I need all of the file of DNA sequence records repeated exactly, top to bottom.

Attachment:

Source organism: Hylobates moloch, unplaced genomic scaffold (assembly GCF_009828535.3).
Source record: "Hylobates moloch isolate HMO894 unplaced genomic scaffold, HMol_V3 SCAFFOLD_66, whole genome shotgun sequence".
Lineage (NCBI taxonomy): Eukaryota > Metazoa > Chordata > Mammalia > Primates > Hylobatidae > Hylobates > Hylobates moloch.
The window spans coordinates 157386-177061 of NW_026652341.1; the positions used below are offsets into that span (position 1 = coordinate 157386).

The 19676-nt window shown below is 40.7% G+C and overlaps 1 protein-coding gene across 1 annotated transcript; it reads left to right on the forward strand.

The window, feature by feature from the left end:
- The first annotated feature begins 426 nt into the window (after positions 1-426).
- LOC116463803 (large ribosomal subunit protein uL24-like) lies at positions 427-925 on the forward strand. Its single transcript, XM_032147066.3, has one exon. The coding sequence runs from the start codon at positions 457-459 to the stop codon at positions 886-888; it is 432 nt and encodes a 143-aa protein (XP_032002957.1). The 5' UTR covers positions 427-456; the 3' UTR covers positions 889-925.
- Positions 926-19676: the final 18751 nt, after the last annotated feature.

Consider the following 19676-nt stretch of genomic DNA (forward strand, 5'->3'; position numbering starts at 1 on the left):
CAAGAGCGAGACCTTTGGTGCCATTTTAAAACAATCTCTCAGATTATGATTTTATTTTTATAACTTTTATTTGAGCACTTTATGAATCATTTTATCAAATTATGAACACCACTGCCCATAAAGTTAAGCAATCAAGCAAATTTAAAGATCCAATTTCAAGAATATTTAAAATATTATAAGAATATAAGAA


Source organism: Hylobates moloch, unplaced genomic scaffold (assembly GCF_009828535.3).
Source record: "Hylobates moloch isolate HMO894 unplaced genomic scaffold, HMol_V3 SCAFFOLD_66, whole genome shotgun sequence".
Lineage (NCBI taxonomy): Eukaryota > Metazoa > Chordata > Mammalia > Primates > Hylobatidae > Hylobates > Hylobates moloch.
The window spans coordinates 157386-177061 of NW_026652341.1; the positions used below are offsets into that span (position 1 = coordinate 157386).

The 19676-nt window shown below is 40.7% G+C and overlaps 1 protein-coding gene across 1 annotated transcript; it reads left to right on the forward strand.

The window, feature by feature from the left end:
- The first annotated feature begins 426 nt into the window (after positions 1-426).
- LOC116463803 (large ribosomal subunit protein uL24-like) lies at positions 427-925 on the forward strand. Its single transcript, XM_032147066.3, has one exon. The coding sequence runs from the start codon at positions 457-459 to the stop codon at positions 886-888; it is 432 nt and encodes a 143-aa protein (XP_032002957.1). The 5' UTR covers positions 427-456; the 3' UTR covers positions 889-925.
- Positions 926-19676: the final 18751 nt, after the last annotated feature.

Consider the following 19676-nt stretch of genomic DNA (forward strand, 5'->3'; position numbering starts at 1 on the left):
CAAGAGCGAGACCTTTGGTGCCATTTTAAAACAATCTCTCAGATTATGATTTTATTTTTATAACTTTTATTTGAGCACTTTATGAATCATTTTATCAAATTATGAACACCACTGCCCATAAAGTTAAGCAATCAAGCAAATTTAAAGATCCAATTTCAAGAATATTTAAAATATTATAAGAATATAAGAA